In 2007, Allison announced that she was working on a new novel entitled She Who, to be published by Riverhead Press.[6][7]

Allison held a three-month residency at Emory University in Atlanta in 2008 as the Bill and Carol Fox Center Distinguished Visiting Professor.[5]

 
Allison at the 2008 Brooklyn Book Festival.

WritingEdit

Themes in Allison's work include class struggle, child and sexual abuse, women, lesbianism, feminism, and family. French literary scholar Mélanie Grué, describes Allison's work as a celebration of "the vilified transgressive lesbian body."[8] Grué also notes Allison's ability "to make [lesbian] desire and pleasure public" in her writing, in contrast to the second-wave feminist views on "correct expressions" of sexuality. [8]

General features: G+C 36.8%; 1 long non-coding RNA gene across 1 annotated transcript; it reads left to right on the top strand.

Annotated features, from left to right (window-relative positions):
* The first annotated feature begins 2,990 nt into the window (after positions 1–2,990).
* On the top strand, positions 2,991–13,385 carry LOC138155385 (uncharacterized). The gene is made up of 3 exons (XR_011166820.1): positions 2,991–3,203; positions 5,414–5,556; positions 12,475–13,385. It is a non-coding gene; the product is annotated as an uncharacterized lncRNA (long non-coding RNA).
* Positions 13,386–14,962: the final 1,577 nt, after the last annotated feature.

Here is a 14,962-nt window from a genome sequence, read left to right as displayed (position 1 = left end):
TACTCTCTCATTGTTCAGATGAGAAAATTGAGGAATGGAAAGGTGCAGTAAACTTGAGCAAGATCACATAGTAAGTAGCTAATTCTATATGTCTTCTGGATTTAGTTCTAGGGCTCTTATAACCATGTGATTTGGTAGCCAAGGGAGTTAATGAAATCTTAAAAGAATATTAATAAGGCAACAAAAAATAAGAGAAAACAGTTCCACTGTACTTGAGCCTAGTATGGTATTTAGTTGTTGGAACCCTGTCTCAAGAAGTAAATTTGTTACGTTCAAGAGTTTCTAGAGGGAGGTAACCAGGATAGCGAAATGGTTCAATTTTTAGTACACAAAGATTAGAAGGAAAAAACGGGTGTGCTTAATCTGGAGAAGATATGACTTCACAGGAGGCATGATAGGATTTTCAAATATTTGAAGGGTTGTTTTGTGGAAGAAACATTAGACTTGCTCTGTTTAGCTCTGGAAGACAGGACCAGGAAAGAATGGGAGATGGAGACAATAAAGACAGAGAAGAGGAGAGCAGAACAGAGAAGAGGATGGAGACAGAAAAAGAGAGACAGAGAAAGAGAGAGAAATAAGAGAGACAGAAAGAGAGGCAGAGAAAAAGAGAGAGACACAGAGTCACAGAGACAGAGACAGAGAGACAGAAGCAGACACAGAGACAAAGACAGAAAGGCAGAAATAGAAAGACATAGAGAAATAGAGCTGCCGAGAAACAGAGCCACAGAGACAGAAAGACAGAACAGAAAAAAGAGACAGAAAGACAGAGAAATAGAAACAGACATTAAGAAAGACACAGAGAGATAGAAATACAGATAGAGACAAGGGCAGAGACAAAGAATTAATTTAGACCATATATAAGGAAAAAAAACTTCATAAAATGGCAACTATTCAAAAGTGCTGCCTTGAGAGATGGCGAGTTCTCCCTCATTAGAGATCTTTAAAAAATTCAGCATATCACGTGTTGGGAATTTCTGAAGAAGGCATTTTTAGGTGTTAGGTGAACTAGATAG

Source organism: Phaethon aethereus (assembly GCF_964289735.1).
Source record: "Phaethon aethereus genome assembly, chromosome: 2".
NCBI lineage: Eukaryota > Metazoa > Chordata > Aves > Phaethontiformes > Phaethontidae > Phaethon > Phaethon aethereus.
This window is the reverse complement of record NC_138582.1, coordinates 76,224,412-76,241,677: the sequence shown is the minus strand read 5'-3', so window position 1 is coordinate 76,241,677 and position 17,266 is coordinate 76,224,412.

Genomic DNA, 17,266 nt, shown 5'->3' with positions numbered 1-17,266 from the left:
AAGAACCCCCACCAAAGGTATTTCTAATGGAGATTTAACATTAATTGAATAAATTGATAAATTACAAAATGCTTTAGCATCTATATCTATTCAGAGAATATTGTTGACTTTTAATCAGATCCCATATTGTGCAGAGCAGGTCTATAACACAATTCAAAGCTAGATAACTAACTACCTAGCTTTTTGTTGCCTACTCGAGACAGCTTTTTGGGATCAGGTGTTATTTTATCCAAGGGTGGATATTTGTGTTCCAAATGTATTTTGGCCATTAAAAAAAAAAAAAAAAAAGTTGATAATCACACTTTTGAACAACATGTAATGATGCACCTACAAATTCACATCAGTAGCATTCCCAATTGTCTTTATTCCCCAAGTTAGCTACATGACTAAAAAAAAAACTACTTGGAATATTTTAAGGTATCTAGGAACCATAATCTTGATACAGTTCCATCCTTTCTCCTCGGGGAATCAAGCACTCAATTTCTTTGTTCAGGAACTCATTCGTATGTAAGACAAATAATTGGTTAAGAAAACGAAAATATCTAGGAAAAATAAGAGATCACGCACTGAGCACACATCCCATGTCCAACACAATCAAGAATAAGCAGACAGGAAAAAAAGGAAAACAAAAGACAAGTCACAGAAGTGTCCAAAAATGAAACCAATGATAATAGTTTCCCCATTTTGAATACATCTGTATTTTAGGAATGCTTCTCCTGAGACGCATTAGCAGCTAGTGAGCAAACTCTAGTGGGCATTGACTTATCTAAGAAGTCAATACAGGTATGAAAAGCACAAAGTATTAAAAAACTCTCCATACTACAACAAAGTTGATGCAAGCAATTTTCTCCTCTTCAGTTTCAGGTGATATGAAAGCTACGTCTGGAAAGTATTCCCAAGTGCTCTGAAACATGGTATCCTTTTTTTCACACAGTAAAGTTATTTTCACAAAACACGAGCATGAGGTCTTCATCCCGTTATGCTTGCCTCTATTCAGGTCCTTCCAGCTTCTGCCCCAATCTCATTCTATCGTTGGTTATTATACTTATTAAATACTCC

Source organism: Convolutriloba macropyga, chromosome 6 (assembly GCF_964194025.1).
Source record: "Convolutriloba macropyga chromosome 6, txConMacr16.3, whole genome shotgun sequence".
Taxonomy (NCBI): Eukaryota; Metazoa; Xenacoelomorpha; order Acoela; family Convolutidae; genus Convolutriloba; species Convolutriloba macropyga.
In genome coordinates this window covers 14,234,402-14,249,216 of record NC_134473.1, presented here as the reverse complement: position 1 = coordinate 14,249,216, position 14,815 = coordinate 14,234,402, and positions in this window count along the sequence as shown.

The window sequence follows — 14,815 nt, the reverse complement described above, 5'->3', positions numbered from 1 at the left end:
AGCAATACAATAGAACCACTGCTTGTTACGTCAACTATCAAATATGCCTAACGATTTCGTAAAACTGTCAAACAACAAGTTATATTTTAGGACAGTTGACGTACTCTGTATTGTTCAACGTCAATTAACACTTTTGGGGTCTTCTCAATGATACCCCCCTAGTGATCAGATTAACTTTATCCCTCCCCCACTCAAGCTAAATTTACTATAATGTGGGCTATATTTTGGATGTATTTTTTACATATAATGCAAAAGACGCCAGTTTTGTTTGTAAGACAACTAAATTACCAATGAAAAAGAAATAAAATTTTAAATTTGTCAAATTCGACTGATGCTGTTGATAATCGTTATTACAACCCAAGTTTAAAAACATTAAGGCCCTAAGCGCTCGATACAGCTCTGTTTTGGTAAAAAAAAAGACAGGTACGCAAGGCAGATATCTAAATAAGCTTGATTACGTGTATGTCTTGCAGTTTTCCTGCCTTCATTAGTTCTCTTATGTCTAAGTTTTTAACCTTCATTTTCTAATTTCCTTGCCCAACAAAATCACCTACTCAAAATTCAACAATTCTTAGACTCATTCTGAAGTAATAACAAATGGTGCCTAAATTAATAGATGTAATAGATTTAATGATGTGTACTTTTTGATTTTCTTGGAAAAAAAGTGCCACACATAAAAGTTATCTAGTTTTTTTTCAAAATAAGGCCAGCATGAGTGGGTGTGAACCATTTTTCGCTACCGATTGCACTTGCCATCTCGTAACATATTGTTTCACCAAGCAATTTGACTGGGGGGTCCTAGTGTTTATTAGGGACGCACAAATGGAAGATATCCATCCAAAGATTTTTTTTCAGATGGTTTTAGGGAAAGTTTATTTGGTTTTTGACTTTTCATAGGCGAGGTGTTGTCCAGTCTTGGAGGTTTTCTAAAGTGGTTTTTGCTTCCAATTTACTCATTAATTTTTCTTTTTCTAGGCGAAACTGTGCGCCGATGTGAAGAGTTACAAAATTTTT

Allison's first novel, the semi-autobiographical Bastard Out of Carolina (1992), was one of five finalists for the 1992 National Book Award.[4]

Influences include Toni Morrison, Bertha Harris, and Audre Lorde. Allison says The Bluest Eye helped her to write about incest.[9] In the early 1980s, Allison met Lorde at a poetry reading. After reading what would eventually become her short-story "River of Names," Lorde approached her and told her that she simply must write.[5]

Sex and gender activistEdit